Technical solutions like these were decisive for the VELTINS Arena facility management when selecting the tender, including both the system integrator and the manufacturer of the control technology. “We have a long collaboration history with WAGO,” states Bernd Funke. His colleague, Holger Tritt, who is responsible for heating, ventilation, and sanitary systems, also never entertained doubts about the new system. Interesting trivia: although the building control system is no longer physically present, it still appears in its previous form on the operating screens. This visualization, programmed in HTML5, helps the operators to find their bearings in the new system, without undergoing a lot of training. “This was introduced quite smoothly and functions really well,” enthuses Tritt. “We knew that we couldn’t renovate this type of stadium in two weeks, let alone during operations,” comments Funke, expressing satisfaction that the entire modernization remained on schedule. After the kick off in May 2016, the project was completed on time six months later. According to Funke, “We wanted to be done by Christmas, and we were.” This success has convinced Zacharias that decentralized intelligence using WAGO controllers will set a precedent in building automation. “We built something that there wasn’t even a market for. That alone is motivation enough to continue down this path.”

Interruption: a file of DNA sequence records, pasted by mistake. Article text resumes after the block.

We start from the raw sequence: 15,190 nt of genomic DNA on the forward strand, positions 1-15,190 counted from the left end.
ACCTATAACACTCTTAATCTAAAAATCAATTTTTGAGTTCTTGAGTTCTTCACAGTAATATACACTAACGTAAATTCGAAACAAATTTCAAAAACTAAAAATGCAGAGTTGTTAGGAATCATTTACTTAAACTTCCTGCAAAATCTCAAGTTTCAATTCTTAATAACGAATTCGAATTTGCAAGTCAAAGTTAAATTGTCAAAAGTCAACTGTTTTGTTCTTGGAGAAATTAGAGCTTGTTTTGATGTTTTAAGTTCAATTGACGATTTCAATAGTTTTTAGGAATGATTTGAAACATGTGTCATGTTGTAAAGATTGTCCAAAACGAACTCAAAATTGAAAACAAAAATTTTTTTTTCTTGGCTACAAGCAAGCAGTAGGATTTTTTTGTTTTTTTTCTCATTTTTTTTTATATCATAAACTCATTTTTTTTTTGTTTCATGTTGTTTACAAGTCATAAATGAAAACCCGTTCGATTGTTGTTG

Text: Klaus Ebbigmann, WAGO
Photo: Thorsten Sienk, WAGO